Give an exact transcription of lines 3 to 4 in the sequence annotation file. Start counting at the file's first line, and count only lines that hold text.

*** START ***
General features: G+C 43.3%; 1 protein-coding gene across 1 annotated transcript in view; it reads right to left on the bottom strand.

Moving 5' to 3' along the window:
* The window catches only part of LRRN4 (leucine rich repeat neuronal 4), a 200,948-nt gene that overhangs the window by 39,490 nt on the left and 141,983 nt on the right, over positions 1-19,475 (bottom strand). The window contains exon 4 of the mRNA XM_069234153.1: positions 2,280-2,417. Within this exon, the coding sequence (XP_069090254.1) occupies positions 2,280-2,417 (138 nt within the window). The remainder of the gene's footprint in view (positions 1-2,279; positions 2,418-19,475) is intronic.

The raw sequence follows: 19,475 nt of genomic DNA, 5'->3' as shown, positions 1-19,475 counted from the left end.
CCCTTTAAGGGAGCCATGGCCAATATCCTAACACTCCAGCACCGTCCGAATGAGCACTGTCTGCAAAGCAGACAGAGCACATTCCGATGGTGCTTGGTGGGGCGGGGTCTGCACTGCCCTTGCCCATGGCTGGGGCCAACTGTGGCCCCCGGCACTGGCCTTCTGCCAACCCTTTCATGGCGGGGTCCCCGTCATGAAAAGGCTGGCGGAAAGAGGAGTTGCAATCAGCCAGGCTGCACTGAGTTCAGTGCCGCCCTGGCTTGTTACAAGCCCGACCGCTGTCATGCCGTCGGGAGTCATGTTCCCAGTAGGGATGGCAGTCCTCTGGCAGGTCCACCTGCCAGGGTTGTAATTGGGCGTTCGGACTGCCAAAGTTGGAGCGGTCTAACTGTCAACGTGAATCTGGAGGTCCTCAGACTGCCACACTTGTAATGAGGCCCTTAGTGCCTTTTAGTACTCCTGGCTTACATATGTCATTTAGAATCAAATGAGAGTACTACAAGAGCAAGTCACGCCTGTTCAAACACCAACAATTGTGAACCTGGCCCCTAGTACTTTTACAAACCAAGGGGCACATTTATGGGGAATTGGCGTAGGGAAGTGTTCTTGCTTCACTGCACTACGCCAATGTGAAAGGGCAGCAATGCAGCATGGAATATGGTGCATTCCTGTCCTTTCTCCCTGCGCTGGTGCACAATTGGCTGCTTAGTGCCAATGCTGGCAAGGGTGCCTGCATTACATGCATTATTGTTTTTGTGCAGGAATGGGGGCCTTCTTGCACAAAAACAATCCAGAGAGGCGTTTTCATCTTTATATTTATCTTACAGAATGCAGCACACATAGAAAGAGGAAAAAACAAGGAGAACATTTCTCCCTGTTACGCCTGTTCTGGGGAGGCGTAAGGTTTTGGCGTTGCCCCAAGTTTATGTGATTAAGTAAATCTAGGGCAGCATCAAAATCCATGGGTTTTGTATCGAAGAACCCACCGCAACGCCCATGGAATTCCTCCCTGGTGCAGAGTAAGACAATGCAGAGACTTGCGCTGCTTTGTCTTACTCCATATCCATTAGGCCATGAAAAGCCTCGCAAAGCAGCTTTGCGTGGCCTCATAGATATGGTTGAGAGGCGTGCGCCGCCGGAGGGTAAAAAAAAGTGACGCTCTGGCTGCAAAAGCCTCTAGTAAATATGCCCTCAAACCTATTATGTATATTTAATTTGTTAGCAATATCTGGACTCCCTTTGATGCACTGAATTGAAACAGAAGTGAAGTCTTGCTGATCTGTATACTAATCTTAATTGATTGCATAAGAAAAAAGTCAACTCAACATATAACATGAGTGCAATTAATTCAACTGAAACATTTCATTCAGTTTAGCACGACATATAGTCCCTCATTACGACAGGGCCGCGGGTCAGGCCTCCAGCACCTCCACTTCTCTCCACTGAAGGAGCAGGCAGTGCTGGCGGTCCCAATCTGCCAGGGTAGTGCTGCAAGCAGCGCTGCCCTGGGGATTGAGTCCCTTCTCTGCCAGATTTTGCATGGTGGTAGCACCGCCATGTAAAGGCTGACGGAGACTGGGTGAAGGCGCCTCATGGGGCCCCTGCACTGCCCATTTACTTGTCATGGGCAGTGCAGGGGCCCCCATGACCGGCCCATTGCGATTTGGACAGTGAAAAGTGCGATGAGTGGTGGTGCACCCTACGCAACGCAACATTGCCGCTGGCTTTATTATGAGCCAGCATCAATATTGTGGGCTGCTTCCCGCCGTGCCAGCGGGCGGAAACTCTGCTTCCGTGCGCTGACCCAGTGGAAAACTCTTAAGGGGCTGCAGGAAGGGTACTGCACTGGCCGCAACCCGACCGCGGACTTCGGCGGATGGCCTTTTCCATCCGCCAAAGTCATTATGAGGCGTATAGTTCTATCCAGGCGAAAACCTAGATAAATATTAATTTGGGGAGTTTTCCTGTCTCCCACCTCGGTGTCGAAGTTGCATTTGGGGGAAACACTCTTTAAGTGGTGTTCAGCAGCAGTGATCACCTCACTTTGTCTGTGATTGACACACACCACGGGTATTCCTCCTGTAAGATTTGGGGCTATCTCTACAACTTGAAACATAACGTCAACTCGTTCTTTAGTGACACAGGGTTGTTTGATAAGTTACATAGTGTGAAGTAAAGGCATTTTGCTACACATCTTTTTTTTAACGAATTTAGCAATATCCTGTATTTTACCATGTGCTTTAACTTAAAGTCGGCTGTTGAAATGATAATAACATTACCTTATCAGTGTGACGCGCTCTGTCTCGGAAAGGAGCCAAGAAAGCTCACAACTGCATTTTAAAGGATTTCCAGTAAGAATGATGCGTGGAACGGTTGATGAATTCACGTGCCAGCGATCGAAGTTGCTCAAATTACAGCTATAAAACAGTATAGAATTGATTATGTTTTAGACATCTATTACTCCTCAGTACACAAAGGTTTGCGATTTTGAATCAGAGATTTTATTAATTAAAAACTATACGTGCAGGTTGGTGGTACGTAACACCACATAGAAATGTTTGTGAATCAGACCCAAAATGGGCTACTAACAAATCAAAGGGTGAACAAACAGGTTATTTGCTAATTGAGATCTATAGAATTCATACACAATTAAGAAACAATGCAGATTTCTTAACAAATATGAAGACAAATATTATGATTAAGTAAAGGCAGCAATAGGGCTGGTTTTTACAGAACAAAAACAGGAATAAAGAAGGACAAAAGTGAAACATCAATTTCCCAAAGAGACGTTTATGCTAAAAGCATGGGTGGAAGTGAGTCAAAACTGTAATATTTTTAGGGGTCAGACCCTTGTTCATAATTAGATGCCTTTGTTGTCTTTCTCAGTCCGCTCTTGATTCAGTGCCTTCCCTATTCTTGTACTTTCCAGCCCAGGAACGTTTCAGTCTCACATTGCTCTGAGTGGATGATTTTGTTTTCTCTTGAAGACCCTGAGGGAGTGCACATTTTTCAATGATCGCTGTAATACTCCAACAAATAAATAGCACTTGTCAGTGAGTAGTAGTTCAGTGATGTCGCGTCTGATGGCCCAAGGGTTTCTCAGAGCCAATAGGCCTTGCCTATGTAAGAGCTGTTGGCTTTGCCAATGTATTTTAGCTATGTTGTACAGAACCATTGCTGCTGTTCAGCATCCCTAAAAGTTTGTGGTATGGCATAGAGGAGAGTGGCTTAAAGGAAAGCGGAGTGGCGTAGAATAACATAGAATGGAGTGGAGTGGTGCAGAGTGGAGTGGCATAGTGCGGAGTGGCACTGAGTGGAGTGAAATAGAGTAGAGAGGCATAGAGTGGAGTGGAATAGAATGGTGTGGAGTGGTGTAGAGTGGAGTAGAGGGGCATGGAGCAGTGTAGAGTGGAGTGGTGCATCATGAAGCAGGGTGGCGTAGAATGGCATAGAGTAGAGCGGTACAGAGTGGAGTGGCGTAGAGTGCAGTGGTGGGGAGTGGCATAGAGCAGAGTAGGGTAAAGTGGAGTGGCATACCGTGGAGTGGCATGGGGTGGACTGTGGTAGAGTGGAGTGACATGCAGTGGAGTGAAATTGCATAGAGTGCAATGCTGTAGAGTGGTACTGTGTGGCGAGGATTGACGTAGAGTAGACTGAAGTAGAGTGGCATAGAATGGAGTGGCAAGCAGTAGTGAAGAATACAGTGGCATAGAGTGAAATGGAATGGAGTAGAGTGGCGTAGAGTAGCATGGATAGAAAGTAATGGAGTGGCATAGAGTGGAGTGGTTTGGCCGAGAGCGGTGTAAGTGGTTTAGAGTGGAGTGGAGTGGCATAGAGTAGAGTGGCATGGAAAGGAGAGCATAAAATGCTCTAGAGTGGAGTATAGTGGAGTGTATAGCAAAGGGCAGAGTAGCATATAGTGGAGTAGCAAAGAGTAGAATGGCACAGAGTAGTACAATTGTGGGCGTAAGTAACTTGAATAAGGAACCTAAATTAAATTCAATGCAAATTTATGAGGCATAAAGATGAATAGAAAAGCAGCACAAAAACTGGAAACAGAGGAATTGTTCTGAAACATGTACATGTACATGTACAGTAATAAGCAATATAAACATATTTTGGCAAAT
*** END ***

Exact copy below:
* The window catches only part of LRRN4 (leucine rich repeat neuronal 4), a 200,948-nt gene that overhangs the window by 39,490 nt on the left and 141,983 nt on the right, over positions 1-19,475 (bottom strand). The window contains exon 4 of the mRNA XM_069234153.1: positions 2,280-2,417. Within this exon, the coding sequence (XP_069090254.1) occupies positions 2,280-2,417 (138 nt within the window). The remainder of the gene's footprint in view (positions 1-2,279; positions 2,418-19,475) is intronic.

The raw sequence follows: 19,475 nt of genomic DNA, 5'->3' as shown, positions 1-19,475 counted from the left end.